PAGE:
When I think of the English language, I think of a world of words that I have not yet had the chance to establish into my vocabulary. Then I think of the list of words that I have learned or seen sometime in my life. One of those words that I have had the chance to “greet”, for lack of a better word, is “snug.” This is the word that I will be researching. My conclusion is that this word has made a good impact on the world. In my research I looked up four dictionaries in which the word “snug” was in and wrote down the different definitions it gave. In the Merriam-Webster Dictionary, it defines the word “snug,” “as to cause to fit closely.” The second definition it gave was “enjoying or affording warm, secure shelter.” The second dictionary I used in my research was the Cambridge University Online Dictionary. When looking up the word “snug” I came across two similar definitions of the word. The definition the dictionary gave was “(of a person) feeling warm, comfortable, and protected, or (of a place) giving feelings of warmth, comfort, and protection.” The second definition it gave was “fitting closely.” The third dictionary used in my research was the American Heritage Dictionary of the English Language. When looking up the word “snug” I also came across more than one definition. The first definition I glanced on was “comfortably sheltered,” close fitting, and safe or secure.” On the Oxford English Dictionary website “snug,” was listed as, “that which is comfortable, quiet, or private.” As did the other dictionaries that I scavenged, the definition in which “snug” refers to a ship also came up on the Oxford English dictionary website as well. This definition is, “Of a ship or her parts: trim, neat, compact; adequately or properly prepared for, or protected from, bad weather.” I also found three other definitions that I did not find in the other dictionaries were “fairly large or substantial, of a borough, and used as an interjection asking for or commanding secrecy.” These three definition were not found in my research was looking on the Merriam-Webster, Cambridge University, and the American Heritage dictionaries. During my April vacation, as I traveled across the state and down to florida for baseball, I asked ten people the first word that popped into their head when asked about the word “snug.” As I have learned, the people of Florida and the people of Massachusetts have distinct differences of the word “snug.” Brendan Wheeler of Massachusetts when asked about the word “snug,” quickly said comfortable. Now, when I asked Ricardo Sullivan of Florida, he said knew the dead meaning of the word, which is “of a ship, manifesting seaworthiness.” He also said that he knew another meaning of the word. He then said “fitting.” As I asked four other people of florida, two of the four people, Steve Lambert and Josh McKeon, said something about a ship and the others said something in general to “comfortable.” I have a conclusion that people that live in a state where mostly everything they do is about water, knows the dead definition of the word “snug.” The people up north, in Massachusetts, know the real meaning of the word, which is comfortable or protected. When looking for some origins of the word “snug,” several of them came up. The dates for these origins range between 1595 to 1844. In 1757 the author S. Foote used it as we most know the word “snug” as comfortable or warm feeling in his book Author. He said, “You love the snug, the Chimney-Corner of Life; and retire to this obscure Nook.” Another person who used the word “snug” was Captain Wyatt used it as referring to a ship in R. Dudley's Voyage. He said, “A verie fine snugg long shipp, having on each side vi. portes open, beside her chase and her sterne peeces. In 1844, P. Harwood used it referring to a city in Hist. Irish Rebellion. He said, “The other boroughs, which were close or snug, sent the remainder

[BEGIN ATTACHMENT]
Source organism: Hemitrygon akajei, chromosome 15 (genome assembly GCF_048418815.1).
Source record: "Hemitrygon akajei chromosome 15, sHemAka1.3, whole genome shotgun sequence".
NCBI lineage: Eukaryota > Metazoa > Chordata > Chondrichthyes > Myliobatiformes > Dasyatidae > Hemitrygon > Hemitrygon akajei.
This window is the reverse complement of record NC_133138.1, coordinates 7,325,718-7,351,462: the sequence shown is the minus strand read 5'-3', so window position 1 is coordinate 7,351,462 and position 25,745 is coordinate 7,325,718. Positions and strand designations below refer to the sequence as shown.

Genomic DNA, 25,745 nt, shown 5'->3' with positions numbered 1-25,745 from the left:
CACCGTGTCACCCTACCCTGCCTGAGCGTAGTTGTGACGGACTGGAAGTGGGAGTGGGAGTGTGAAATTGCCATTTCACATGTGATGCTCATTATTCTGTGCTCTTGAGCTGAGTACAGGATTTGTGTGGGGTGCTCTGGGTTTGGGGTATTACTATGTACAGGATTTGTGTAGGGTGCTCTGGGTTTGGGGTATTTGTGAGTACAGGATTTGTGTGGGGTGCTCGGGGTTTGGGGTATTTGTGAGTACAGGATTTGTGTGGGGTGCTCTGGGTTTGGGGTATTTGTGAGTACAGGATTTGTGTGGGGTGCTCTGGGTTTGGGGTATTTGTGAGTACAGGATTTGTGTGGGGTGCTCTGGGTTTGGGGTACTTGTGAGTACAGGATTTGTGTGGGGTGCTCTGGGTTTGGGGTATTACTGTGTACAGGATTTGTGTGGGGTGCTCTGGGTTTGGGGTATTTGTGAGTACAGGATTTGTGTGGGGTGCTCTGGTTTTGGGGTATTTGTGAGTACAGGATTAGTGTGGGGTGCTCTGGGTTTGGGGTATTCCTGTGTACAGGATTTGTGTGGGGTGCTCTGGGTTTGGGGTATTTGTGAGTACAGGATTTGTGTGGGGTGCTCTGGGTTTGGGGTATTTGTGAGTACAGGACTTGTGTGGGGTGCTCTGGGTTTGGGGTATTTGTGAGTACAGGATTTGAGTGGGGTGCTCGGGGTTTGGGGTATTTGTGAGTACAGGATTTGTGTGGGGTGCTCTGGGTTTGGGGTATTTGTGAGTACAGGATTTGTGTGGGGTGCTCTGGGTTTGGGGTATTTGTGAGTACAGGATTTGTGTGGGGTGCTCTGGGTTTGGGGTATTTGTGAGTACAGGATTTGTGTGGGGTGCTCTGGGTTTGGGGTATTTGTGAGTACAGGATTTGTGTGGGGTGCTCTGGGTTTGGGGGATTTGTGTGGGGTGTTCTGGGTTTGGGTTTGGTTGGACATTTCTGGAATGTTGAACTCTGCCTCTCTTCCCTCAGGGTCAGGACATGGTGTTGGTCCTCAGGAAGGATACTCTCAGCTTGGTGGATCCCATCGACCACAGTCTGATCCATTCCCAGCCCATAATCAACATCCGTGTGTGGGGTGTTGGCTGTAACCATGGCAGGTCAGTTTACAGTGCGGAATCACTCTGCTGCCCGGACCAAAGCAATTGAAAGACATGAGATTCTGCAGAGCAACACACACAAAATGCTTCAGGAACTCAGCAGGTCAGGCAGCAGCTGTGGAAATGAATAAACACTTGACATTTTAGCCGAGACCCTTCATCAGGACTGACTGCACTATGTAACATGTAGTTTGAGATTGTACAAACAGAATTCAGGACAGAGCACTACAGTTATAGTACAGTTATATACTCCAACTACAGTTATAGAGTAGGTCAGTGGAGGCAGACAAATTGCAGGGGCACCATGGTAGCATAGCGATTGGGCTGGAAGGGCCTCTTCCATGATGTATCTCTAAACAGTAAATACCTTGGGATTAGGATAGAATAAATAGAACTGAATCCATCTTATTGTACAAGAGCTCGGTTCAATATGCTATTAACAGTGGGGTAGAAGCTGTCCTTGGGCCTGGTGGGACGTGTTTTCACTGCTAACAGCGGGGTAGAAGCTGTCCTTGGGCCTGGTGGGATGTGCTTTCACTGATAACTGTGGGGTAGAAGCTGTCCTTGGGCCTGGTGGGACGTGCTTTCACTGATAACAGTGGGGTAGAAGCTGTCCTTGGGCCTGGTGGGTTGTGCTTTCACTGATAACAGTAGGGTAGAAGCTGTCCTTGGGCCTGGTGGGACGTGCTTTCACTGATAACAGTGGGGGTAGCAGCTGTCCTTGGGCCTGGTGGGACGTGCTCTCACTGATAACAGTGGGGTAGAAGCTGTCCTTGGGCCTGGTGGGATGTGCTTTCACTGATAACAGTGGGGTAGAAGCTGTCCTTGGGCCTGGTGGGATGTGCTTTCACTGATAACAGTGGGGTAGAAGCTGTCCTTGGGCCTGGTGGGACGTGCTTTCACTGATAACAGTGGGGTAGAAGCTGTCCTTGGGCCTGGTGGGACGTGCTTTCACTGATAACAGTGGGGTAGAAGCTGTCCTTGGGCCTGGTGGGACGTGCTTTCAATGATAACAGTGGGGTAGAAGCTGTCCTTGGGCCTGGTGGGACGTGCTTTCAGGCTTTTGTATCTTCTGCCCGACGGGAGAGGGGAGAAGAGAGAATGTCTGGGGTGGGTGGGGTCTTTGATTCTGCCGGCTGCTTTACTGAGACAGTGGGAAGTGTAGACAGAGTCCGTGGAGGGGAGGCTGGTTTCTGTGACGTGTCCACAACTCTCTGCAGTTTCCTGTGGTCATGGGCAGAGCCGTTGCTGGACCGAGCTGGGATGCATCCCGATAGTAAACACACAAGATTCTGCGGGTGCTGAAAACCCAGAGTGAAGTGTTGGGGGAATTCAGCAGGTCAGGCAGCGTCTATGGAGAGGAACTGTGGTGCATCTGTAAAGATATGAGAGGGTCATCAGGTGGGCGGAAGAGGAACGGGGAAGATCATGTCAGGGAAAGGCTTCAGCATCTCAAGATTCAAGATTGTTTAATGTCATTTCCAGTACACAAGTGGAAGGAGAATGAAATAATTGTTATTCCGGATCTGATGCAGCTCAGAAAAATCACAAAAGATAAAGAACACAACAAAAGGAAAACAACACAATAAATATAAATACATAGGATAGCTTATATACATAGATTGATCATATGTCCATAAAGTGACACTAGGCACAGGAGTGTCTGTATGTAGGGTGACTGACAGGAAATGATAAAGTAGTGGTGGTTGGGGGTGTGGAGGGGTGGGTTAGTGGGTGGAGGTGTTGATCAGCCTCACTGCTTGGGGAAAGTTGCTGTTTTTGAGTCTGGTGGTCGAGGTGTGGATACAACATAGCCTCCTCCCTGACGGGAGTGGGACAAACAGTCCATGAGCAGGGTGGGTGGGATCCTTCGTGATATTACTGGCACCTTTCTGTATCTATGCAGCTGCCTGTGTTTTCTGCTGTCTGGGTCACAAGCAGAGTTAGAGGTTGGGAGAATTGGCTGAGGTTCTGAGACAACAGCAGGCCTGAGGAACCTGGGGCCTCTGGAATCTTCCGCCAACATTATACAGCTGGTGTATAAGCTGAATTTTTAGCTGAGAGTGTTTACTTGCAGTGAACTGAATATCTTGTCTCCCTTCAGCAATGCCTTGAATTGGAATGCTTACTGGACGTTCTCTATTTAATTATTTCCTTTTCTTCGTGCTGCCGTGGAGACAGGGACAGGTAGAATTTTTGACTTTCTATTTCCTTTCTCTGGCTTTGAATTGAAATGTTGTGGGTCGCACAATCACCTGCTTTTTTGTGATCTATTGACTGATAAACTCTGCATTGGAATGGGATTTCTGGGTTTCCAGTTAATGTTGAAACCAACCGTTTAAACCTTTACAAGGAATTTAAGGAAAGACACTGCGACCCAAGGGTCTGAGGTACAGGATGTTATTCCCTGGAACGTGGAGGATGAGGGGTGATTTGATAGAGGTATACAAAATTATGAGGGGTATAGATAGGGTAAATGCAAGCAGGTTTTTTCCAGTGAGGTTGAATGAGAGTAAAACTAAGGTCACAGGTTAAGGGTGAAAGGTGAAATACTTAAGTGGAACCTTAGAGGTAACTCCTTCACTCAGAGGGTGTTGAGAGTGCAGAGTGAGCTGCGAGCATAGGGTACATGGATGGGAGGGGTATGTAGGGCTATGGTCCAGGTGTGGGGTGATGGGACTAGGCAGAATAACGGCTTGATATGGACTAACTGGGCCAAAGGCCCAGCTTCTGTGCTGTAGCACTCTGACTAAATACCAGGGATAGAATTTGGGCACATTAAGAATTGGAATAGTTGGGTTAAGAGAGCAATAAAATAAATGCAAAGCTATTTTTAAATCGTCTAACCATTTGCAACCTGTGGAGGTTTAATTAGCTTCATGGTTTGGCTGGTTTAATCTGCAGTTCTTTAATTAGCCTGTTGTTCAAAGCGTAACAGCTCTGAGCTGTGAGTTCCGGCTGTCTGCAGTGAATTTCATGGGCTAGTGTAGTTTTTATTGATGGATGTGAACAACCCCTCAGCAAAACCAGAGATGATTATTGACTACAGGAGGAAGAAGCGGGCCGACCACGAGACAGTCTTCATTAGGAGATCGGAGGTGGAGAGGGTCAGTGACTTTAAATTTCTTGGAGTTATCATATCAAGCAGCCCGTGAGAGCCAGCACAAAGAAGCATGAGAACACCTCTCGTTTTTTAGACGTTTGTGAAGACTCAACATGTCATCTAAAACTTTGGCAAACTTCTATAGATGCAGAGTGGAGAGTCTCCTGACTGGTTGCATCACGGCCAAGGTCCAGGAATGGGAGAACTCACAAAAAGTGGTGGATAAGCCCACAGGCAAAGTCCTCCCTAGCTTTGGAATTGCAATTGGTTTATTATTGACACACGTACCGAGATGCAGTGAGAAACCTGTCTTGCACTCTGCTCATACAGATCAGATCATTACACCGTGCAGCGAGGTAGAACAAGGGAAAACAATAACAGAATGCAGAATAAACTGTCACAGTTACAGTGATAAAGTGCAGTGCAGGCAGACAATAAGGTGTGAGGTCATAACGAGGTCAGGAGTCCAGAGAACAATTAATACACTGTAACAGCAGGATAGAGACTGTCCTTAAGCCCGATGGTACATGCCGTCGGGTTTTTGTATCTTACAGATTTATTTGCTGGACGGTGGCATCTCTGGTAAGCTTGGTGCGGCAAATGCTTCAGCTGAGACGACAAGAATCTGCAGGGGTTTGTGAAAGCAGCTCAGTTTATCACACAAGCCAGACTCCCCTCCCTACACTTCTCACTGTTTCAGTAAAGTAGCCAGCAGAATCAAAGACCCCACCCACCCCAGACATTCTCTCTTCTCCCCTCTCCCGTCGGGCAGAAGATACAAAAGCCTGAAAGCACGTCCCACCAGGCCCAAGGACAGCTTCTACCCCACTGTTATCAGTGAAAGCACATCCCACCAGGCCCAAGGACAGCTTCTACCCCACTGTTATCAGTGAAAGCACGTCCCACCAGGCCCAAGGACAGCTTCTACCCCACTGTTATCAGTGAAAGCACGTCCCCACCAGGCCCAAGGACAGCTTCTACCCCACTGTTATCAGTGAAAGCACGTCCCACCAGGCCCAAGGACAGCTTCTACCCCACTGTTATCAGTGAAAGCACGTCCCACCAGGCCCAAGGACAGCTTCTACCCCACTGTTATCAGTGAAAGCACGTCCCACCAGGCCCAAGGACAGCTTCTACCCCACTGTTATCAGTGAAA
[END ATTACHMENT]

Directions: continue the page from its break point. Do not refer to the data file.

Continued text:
Lines Composed a Few Miles Above Florida

Oh the beautiful place it is
With the calm palm trees
and the warm sandy beaches
Good thing the lakes dont have leaches
So many cities,
Tampa, Miami, Boca, Fort Lauderdale
Oh how beautiful,
Oh how beautiful
With the sun shining down
don't let the sun bur you,
or you'll have a frown
If you want to have some
real fun
Go to South Beach...